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Thessaloniki International Film Festival 2012: Our Little Differences

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Thessaloniki International Film Festival 2012: Our Little Differences

Located in the hotbed of European financial crisis, the Thessaloniki International Film Festival offers a lineup that’s predictably timely and overtly political. As the Greek parliament discusses the implementation of special economic measures, even the company responsible for providing the festival with electronic subtitles protests said measures by means of subversive inserts. The main competition is filled with movies about the ailing world of limited means and unjust distribution of wealth, and after the bizarre and derivative allegory of labor in Vahid Vakilifar’s Taboor and Amir Manor’s astutely titled Epilogue, which played like Michael Haneke’s Amour, only capitalism as a stand-in for death, the main competition now brings us Sylvie Michel-Casey’s Our Little Differences.

A master class in mise-en-scène precision, the movie tells that story of a well-off German gynecologist, Sebastian (William Koch), separated from his wife and currently taking care of his spoiled teenage son. Invited to appear as a pundit on a late-night TV show, Sebastian declares, “I look at birth and children as a source of joy,” unaware that the statement will get severely tested just the following day. It’s then that it turns out his son and his girlfriend have disappeared, along with the daughter of Jana (Bettina Stucky), the Bulgarian cleaning lady who works at Sebastian’s office and house. The paragon of slack-cutting parenting first denies there’s anything to worry about, only to slowly join Jana in her worried reaction and subsequent search.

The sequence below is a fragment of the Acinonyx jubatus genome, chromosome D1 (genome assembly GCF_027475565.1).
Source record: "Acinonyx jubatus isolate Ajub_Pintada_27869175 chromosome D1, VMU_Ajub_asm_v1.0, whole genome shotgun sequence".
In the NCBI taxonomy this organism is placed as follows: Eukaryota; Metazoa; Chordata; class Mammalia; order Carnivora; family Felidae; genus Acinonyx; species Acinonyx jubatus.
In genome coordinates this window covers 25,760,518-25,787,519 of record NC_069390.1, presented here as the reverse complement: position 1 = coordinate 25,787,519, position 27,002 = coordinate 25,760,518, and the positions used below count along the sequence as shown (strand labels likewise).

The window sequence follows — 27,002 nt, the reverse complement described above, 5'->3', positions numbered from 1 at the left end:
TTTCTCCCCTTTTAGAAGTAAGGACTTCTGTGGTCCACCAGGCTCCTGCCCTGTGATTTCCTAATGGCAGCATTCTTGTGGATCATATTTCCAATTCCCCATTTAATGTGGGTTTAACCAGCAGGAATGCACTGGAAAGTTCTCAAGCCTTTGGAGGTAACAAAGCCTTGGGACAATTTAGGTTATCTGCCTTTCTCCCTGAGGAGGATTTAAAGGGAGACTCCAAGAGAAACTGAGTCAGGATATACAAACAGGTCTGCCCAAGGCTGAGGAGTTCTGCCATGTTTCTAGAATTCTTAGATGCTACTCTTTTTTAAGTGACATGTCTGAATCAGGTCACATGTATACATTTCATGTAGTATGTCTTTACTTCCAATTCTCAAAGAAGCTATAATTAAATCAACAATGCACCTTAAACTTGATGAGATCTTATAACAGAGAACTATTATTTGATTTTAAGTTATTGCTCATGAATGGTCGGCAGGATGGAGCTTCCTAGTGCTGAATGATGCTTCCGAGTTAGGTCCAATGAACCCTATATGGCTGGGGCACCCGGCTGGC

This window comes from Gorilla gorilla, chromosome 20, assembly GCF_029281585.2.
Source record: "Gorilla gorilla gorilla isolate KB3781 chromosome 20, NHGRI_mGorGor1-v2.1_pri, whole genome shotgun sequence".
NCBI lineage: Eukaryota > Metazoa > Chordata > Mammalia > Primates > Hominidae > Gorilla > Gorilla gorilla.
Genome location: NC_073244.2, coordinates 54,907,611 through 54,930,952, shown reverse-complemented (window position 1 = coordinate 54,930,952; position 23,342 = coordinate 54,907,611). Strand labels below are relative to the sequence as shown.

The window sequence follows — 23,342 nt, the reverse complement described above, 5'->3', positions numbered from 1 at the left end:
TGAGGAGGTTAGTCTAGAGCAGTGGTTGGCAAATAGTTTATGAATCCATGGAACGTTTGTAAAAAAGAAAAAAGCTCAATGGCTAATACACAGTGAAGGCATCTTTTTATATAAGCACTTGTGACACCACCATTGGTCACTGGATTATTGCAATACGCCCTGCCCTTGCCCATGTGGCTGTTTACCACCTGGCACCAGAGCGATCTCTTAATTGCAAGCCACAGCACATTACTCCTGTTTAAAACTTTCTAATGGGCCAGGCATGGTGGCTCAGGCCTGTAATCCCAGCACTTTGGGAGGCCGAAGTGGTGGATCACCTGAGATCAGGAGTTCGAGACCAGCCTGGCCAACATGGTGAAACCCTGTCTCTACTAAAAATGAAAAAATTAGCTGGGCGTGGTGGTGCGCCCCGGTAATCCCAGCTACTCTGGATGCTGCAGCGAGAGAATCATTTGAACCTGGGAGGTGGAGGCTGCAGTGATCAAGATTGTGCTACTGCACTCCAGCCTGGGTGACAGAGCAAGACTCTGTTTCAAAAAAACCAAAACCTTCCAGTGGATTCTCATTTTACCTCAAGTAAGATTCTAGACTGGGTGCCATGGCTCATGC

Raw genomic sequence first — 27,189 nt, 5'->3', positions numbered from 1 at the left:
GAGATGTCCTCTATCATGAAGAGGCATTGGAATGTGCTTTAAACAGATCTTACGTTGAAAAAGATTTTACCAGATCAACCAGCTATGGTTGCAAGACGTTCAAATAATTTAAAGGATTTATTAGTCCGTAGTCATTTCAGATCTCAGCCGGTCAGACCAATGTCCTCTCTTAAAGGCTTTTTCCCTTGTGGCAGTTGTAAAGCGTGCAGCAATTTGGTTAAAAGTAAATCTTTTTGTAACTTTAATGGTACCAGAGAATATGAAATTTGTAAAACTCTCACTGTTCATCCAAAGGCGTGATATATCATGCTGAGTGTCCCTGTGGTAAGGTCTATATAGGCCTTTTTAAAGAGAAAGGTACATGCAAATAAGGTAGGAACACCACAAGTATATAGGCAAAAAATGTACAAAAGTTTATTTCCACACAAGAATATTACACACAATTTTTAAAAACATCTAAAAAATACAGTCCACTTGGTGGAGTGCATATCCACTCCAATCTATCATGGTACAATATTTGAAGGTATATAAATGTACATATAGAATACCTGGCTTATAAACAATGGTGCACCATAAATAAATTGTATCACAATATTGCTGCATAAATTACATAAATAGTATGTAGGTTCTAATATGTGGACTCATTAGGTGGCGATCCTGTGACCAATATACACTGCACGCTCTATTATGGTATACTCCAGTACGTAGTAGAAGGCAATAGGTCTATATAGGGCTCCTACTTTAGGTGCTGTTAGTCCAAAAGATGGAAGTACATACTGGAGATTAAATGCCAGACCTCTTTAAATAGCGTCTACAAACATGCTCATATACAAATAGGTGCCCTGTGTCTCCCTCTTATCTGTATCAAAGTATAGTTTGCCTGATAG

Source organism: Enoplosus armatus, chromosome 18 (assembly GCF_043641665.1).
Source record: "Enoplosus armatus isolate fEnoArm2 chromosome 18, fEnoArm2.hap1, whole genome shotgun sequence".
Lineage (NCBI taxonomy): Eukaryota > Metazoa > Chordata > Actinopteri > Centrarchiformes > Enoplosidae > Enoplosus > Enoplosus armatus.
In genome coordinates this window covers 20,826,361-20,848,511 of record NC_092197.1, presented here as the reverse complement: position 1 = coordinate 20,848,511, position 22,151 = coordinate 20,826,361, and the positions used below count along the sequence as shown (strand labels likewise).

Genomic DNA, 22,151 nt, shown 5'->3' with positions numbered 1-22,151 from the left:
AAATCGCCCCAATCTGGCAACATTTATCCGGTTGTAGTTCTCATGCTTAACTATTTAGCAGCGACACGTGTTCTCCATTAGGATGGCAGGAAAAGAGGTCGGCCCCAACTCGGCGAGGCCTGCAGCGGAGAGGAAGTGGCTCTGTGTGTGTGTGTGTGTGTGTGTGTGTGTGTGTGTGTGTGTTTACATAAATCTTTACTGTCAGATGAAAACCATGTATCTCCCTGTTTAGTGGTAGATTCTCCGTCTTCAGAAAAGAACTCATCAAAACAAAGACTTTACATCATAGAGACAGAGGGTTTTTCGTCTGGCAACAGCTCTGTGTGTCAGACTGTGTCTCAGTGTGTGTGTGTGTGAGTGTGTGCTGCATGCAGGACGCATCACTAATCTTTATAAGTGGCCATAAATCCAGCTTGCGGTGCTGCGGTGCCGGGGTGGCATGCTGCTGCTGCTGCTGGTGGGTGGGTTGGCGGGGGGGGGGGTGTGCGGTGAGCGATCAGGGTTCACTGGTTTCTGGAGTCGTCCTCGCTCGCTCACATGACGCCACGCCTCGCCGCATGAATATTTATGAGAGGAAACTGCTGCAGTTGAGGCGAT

As indicated by its title, the film is super-sensitive to class divisions, and Michel-Casey wastes no time dropping hints at Sebastian’s obliviousness to how the other half—namely Jana and her daughter—lives. “Will 50 euro be enough?” asks Sebastian in front of Jana before letting his son go to a party, a gesture as casual as greeting the cleaning lady in an unbuttoned shirt and boxer shorts, to her visible (to us, that is) discomfort. After Sebastian wishes her a good time, Jana asks herself for the definition of such in a lowered voice—just as she uncorks the bottle of a cleaning liquid to take care of Sebastian’s dirty dishes.

A shared concern for wayward offspring brings Sebastian and Jana together for the stretch of a single morning and an afternoon, with the predictable outpouring of mutual resentment arriving in due time. The confrontation reveals Sebastian’s moral blindness and Jana’s bitterness at being pushed down the social ladder by the fact of having been born on the wrong side of the iron curtain. “I was a teacher back in my country, you know!” she says to Sebastian during the film’s most blood-curdling moment, to which Sebastian responds with a barb that could only be uttered by someone lucky enough to deal only with first-world problems: “Why don’t you come back, then?”

Given its perfectly timed direction, fine script proportions, excellent acting, and clear affinity for showing a single event that ripples through the class structure at hand, Our Little Differences is rather Farhadian in nature. Not as deep in its insights, or wide in its scope, as A Separation, the film seems nevertheless inspired by Asghar Farhadi’s brand of careful, multi-layered social observation—and is as much structured around a disturbing absence as his prior About Elly. (It’s also worth noting that the director seems to be channeling the real-time strategies of the Romanian new wave, and it comes as no surprise to discover that the film was co-written by Razvan Radulescu, one of Tuesday, After Christmas’s screenwriters).

After all is said and done, the two lives at the center of the film go off on their separate tangents yet again. Sebastian drives into the distance in his fancy car and Jana is staring out of her tiny flat’s window. They both seem imprisoned—though Sebastian’s cell has the extra padding that only money can buy. As the end credits roll, the screen splits in half and extra footage provides a semi-explanation to what made Jana’s daughter do what she did and rebel against her mother’s will. The silent images suggest a life about to switch gears—whether to any avail, we will never know.